NASA officials again called off the Endeavour launch, after detecting a hydrogen leak while crews filled the shuttle's external fuel tanks. A similar leak forced officials to delay the first launch attempt Saturday.
On Monday, officials said technicians had stopped the leak by installing new seals on the vent lines for the hydrogen fueling system. Deputy shuttle program manager LeRoy Cain said repair crews will have to work harder to resolve the problem.
"This business that we are in is not for the faint of heart. So there are days we do not get to go fly and that is fundamentally because it is not easy. But we recover from these things and it makes us stronger," he said.
Officials said the leak is a major source of concern because sensors on the launch pad are detecting large quantities of hydrogen, a volatile gas.
Launch director Pete Nickolenko said technicians believe a very small leak is causing the problem.
"The leak is essentially the size of the head of a pin, around a seven-inch [17-centimeter] quick-disconnect [valve]. So even though we are talking high concentrations [of gas] it is really a small area altogether," he said.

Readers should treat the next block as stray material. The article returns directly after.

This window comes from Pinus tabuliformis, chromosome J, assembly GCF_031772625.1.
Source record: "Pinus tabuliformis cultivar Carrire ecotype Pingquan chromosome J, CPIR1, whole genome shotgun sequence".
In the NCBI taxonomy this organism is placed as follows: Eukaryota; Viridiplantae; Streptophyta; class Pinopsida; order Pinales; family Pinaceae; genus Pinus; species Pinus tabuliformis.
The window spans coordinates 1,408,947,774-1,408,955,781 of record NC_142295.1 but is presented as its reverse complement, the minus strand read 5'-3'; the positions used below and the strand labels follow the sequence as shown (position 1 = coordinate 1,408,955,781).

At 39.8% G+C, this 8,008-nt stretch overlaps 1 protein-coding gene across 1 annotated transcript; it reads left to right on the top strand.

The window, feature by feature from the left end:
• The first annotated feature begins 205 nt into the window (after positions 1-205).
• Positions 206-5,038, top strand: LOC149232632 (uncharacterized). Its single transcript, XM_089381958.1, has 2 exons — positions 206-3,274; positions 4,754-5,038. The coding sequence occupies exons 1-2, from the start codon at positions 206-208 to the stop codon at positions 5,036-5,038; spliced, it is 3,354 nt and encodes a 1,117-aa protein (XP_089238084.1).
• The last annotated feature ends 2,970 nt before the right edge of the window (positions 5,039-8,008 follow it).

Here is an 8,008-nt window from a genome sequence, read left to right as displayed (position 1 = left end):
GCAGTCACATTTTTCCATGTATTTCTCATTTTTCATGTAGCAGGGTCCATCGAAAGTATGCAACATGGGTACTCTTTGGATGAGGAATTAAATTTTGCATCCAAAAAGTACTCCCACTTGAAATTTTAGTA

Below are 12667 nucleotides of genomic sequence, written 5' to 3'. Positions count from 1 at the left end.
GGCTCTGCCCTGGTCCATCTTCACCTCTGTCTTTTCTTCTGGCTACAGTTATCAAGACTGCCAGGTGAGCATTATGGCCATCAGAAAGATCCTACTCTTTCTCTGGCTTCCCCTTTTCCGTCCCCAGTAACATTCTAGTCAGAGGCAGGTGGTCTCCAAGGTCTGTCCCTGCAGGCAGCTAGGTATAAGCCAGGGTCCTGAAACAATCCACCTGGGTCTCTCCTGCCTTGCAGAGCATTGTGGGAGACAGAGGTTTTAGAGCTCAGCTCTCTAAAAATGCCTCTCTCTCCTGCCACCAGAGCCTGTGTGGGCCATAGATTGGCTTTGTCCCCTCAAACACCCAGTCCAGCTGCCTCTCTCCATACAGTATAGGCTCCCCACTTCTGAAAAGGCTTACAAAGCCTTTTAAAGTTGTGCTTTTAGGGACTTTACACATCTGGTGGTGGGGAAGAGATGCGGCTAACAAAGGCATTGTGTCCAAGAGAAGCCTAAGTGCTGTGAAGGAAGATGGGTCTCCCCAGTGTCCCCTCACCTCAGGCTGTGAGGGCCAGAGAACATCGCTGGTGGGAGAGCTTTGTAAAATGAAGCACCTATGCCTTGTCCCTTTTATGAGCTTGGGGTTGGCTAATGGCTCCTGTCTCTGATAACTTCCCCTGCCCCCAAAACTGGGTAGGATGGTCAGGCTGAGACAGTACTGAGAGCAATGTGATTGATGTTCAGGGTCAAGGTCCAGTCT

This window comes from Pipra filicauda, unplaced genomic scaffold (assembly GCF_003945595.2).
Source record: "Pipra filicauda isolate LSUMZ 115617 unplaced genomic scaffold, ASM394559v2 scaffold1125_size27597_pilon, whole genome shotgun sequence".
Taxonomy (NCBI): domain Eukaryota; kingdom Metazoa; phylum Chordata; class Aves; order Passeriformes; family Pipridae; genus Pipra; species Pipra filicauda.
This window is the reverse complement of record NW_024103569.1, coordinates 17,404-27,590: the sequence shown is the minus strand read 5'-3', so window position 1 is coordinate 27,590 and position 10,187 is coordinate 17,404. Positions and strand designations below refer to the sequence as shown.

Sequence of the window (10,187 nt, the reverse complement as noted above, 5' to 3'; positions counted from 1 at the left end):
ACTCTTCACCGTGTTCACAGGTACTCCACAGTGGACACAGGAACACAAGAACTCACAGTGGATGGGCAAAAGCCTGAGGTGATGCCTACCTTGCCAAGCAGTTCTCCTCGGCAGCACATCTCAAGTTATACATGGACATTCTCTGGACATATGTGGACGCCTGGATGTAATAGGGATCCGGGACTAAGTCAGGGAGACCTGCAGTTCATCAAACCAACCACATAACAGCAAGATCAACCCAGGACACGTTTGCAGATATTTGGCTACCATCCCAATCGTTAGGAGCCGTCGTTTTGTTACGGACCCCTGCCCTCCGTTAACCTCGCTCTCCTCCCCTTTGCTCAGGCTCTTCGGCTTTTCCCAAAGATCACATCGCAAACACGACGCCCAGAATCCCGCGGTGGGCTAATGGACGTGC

The shuttle team was facing a tight launch schedule, because an unmanned lunar mission also is set to lift off this week from Kennedy Space Center in Florida. The Lunar Reconnaissance Orbiter had agreed to delay their launch one day to allow Endeavour a second try.
The next opportunity for the shuttle to launch is July 11, if technicians resolve the leak. The delay may affect other future shuttle missions as well.
The Endeavour mission includes plans for five space walks to install the Japanese science module and perform other tasks at the space station. Astronaut Tim Kopra will travel to the station to replace Koichi Wakata, who will return to Earth aboard the shuttle.